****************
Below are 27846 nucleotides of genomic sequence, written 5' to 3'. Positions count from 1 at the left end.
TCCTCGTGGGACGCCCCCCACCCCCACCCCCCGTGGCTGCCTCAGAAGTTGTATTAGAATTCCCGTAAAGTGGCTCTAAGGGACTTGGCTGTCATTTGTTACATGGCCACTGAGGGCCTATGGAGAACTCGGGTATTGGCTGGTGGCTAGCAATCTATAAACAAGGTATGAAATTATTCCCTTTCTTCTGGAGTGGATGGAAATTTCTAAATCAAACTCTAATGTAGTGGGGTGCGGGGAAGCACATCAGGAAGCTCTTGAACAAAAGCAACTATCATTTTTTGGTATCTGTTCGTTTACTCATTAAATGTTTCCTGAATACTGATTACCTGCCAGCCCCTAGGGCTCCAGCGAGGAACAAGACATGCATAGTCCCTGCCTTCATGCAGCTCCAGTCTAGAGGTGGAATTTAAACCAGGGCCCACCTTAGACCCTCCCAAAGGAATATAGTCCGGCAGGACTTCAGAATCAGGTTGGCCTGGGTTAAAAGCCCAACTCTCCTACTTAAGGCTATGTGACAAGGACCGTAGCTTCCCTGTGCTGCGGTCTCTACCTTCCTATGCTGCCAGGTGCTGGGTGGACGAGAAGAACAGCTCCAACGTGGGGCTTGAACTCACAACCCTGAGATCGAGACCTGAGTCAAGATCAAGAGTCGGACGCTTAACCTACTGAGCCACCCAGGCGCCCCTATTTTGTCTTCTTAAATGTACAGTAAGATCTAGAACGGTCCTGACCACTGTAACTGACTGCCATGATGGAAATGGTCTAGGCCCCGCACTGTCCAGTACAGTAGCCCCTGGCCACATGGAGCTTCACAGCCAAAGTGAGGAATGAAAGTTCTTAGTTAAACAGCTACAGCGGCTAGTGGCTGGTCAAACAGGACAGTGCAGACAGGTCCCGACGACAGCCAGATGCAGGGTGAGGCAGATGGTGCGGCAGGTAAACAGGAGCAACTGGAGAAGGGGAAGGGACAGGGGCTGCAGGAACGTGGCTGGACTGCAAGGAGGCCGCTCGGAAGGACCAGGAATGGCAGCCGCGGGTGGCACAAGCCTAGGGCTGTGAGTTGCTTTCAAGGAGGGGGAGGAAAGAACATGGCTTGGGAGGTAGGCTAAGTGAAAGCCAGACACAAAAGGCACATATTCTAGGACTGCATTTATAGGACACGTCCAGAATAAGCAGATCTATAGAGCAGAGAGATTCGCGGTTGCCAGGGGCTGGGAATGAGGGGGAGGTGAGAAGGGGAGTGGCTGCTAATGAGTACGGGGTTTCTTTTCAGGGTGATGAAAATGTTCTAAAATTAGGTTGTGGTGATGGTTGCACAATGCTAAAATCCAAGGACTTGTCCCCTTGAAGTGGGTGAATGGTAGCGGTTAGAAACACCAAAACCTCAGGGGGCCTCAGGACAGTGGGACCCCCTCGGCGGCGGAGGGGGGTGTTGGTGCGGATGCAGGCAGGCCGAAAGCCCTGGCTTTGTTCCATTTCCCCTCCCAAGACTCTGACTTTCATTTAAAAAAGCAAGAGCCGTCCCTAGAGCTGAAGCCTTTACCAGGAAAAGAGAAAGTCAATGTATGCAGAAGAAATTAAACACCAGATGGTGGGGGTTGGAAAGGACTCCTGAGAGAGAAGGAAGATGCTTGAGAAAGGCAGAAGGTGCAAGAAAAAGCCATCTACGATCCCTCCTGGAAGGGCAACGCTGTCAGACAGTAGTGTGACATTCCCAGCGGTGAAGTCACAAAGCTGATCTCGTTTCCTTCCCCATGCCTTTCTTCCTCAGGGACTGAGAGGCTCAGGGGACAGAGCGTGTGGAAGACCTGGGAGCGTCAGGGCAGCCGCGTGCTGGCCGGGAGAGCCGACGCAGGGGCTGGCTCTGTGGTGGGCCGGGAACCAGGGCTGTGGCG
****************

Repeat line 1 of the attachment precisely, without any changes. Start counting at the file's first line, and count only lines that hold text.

Below are 27846 nucleotides of genomic sequence, written 5' to 3'. Positions count from 1 at the left end.